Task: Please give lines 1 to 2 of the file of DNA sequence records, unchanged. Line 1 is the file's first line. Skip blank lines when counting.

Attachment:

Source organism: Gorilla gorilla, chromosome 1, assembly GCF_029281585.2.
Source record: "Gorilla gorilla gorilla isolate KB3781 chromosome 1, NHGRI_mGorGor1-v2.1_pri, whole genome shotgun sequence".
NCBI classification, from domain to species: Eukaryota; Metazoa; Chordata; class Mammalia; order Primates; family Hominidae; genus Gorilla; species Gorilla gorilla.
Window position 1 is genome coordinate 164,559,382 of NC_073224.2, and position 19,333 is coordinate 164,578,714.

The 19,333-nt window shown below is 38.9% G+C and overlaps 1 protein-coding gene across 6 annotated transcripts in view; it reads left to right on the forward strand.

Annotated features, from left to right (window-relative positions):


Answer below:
Source organism: Gorilla gorilla, chromosome 1, assembly GCF_029281585.2.
Source record: "Gorilla gorilla gorilla isolate KB3781 chromosome 1, NHGRI_mGorGor1-v2.1_pri, whole genome shotgun sequence".